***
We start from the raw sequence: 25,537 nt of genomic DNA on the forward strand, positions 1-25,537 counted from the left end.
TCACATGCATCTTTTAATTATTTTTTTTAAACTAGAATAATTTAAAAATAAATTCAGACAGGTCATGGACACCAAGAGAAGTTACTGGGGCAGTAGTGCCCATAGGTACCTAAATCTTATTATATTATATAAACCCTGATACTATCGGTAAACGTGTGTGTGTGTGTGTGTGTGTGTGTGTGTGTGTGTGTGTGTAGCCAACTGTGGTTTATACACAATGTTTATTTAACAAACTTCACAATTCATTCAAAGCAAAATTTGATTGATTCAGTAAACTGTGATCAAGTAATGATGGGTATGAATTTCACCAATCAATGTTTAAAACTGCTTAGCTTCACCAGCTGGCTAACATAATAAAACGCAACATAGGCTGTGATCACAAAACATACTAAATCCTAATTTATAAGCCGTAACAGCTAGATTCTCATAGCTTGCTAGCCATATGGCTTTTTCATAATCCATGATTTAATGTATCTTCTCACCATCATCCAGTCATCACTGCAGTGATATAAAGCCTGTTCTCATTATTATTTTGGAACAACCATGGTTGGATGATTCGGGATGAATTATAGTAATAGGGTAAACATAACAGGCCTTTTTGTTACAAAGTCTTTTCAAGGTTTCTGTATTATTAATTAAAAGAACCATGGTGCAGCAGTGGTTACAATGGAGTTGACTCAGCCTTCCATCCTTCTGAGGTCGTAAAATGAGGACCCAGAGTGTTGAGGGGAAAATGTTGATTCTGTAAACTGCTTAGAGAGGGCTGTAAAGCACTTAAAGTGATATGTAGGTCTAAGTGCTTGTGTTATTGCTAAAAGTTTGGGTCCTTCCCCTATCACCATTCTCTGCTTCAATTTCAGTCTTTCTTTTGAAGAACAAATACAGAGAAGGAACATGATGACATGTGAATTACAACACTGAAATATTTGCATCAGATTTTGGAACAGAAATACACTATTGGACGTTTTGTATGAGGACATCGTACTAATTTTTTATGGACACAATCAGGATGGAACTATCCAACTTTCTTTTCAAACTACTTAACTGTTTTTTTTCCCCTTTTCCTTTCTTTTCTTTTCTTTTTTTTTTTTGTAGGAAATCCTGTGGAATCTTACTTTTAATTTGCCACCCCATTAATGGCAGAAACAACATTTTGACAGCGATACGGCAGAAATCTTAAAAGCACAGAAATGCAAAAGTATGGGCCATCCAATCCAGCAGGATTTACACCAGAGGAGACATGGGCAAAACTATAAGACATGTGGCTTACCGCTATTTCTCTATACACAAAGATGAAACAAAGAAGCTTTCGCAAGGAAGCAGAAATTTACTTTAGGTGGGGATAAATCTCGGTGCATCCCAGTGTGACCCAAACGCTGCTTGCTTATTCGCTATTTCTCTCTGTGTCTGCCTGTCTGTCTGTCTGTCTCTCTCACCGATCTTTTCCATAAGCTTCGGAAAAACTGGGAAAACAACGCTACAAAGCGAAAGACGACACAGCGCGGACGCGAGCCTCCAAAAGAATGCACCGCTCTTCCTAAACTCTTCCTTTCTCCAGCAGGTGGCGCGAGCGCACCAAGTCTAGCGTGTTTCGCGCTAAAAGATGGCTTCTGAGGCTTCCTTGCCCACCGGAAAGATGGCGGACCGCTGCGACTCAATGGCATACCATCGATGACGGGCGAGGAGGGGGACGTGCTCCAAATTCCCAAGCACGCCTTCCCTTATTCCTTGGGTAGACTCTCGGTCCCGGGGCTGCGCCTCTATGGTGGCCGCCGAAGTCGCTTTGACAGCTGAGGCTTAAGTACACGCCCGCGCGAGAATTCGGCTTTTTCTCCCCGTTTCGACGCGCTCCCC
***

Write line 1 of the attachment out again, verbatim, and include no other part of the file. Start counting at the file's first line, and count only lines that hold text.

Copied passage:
We start from the raw sequence: 25,537 nt of genomic DNA on the forward strand, positions 1-25,537 counted from the left end.